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©Jessica Gadziala, 2020



I was not going to live through this war.

Call it superstitious, call it a woman’s intuition, call it what you want, but I knew. 

It was an ever-present ache under my ribcage as I bathed my boys, as I read them books, as I snuggled them in bed, pretending my heart wasn’t pounding out of my chest, that my breath didn’t skip when the house creaked or a tree brushed up against the window outside. 

I couldn’t claim that I didn’t know what I was getting into when I married Antony. You didn’t promise your future to a capo in the Cosa Nostra if you expected peace and safety, a life without worry about things like violent deaths.

But what could I do?

I loved him.

I loved him with a ferocity that scared me at times. It still did, if I were being honest. It was a love that came with a dependency that I never would have said I was capable of before he came into my life. But his highs were my highs, his lows my lows. His sleepless nights were mine as well, both of us sitting at the kitchen table in our robes, hands holding scalding coffee cups, talking through the most recent issues with the family.

Getting the docks bid had been the greatest—and worst—thing in our lives. Our income skyrocketed. There was nothing any of us desired that we couldn’t have. Antony had taken to hollowing out the walls in his study to line them with cash for a rainy day.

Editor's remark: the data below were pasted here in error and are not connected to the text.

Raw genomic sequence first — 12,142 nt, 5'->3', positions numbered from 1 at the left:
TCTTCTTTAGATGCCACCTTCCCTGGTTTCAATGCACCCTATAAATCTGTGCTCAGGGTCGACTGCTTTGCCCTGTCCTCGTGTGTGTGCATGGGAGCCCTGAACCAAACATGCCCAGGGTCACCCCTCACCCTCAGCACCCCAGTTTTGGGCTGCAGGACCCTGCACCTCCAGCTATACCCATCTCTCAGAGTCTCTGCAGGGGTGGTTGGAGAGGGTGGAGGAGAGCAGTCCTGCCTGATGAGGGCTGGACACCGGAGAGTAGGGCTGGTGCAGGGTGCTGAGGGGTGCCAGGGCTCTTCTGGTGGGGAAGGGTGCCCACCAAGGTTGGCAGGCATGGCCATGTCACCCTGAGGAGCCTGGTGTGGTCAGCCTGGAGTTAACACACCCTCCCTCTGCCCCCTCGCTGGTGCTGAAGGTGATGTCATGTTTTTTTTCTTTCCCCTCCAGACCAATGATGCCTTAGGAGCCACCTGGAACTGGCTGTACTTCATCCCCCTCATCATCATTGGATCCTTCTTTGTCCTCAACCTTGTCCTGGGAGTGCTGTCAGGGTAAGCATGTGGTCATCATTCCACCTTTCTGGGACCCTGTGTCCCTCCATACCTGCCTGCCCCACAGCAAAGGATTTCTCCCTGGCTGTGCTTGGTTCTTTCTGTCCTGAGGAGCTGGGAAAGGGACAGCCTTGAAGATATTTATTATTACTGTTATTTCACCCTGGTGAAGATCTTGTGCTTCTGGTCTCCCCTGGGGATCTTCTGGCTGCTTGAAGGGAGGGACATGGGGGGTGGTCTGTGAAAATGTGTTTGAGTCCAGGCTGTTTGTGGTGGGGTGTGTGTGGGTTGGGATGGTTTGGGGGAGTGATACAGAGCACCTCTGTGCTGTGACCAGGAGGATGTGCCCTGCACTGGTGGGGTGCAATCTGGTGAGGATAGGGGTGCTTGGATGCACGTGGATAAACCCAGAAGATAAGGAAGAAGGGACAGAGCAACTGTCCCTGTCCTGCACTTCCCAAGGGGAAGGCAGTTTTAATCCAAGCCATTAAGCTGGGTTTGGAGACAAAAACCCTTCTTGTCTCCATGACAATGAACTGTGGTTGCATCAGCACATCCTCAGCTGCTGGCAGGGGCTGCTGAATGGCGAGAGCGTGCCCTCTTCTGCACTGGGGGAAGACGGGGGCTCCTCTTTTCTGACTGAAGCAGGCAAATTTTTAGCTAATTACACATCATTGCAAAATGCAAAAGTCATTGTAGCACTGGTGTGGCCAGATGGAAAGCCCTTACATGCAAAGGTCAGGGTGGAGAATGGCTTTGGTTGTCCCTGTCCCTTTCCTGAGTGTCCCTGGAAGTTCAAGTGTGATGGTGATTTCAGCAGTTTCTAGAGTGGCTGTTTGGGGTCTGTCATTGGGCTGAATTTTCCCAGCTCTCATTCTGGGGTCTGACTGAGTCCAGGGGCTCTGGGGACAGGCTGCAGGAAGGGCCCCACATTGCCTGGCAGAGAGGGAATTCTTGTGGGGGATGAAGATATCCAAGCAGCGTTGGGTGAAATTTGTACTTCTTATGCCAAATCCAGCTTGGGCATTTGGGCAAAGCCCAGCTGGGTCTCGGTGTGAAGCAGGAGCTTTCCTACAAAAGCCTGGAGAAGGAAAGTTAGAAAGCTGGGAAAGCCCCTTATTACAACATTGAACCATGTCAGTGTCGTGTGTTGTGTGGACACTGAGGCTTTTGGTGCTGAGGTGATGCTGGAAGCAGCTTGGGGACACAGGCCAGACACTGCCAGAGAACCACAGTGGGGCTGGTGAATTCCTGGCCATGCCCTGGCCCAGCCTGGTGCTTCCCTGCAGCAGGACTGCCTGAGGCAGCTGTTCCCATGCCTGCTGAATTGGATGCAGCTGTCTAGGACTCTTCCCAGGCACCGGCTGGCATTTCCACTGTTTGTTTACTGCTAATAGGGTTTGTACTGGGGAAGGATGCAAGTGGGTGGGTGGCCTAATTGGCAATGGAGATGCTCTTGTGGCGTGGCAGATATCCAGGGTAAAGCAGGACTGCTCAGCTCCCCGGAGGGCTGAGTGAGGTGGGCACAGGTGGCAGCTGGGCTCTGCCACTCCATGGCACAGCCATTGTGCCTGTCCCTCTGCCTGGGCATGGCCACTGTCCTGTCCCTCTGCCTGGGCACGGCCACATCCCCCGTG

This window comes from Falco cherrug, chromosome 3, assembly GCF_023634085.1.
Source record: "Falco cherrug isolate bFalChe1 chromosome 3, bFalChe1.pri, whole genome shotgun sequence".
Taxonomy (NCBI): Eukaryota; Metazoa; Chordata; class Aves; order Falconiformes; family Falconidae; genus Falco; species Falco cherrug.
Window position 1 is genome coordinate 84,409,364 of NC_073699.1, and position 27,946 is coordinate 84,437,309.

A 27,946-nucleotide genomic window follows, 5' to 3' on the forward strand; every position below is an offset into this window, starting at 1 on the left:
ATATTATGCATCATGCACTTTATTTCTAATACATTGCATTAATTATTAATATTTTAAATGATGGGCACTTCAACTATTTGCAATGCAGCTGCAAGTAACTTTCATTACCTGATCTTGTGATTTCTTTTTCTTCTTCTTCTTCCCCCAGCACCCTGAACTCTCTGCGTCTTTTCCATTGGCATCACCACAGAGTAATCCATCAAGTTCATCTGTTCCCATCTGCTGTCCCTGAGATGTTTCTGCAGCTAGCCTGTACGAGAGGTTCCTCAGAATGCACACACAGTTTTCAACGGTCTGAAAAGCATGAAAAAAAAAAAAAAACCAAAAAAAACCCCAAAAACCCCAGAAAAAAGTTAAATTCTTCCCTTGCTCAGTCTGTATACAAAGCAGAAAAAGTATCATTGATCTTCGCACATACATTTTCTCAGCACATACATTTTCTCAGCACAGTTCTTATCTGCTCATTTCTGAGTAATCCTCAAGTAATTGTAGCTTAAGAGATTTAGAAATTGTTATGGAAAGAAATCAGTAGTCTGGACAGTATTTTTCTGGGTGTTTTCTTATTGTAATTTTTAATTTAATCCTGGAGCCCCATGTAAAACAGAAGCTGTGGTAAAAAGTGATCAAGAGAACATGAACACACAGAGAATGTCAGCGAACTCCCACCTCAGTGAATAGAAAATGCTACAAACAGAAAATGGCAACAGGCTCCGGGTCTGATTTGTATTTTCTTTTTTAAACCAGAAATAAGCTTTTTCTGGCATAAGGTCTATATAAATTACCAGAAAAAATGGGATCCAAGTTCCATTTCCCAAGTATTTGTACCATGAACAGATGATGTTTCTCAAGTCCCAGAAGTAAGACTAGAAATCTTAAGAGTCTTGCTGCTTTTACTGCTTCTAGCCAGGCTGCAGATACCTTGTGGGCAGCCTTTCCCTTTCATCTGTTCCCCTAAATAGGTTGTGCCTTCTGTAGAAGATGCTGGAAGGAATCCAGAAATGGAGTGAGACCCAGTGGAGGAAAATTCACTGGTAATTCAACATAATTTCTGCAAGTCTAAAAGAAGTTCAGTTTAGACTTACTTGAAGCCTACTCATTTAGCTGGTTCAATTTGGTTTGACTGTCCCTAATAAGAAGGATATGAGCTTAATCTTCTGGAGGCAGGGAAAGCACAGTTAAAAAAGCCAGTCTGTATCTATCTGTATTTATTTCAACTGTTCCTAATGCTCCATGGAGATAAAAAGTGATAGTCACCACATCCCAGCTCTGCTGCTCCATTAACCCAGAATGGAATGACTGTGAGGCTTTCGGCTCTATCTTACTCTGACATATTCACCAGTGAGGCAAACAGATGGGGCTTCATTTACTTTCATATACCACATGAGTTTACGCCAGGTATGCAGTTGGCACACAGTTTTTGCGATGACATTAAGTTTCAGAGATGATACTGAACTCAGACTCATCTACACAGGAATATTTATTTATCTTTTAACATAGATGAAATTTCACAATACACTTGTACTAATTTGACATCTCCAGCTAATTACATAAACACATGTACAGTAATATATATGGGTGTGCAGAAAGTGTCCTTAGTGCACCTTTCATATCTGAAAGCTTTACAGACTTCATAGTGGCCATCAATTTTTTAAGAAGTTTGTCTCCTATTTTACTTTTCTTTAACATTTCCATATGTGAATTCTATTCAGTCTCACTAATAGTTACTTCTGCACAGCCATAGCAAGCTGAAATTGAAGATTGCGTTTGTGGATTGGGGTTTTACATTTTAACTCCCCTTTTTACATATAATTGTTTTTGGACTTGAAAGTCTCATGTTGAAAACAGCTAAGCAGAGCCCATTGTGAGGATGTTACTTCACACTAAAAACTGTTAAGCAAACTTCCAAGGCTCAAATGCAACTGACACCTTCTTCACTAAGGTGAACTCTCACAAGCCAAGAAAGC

But owning and operating the biggest import port north of Georgia where criminals paid cash to be able to have their illegal goods snuck in meant that there were inherent dangers.

First, because of said criminals and their all-too-often ideas to try to sneak things by that were against Antony’s rules.

Second, because the docks were one of the most profitable gigs in the business. So everyone wanted to take out Antony, so that they could take it over. 

The latter was the problem currently facing us, the one that had me jumping at creaky floorboards and the ticking of fans. 

There was a threat out there, one without a name, so Antony was having trouble tracking it down, taking care of it.

I hadn’t been overly worried about it.

Until that fateful morning I walked out the front door to get the paper for Antony to read while he ate his breakfast, and found Tully—my sweet tabby I had put out the night before to go hunting for the mouse that had been making its way in and out of our basement—decapitated on the front stoop beside a picture of me with my little boys with an unmistakable message.

They’re next.

I remembered screaming and not much else. But when I was conscious again, I was on the couch in Antony’s study with its dark paneling that made the room dark on even the brightest of days, something I had been nagging him about for years already. He left me have free rein of every other room of the house, but he liked his dark, depressing study just as it was. I had nasty scrapes on my knees and arms and an egg on my head from where it smacked against the top step as I fainted. 

“This is just like all the other times,” Antony assured me, eyes sad, knowing my soft spot for Tully. “We are going to be just fine,” he added, pressing a kiss to my forehead before moving off to get the supplies to clean me up.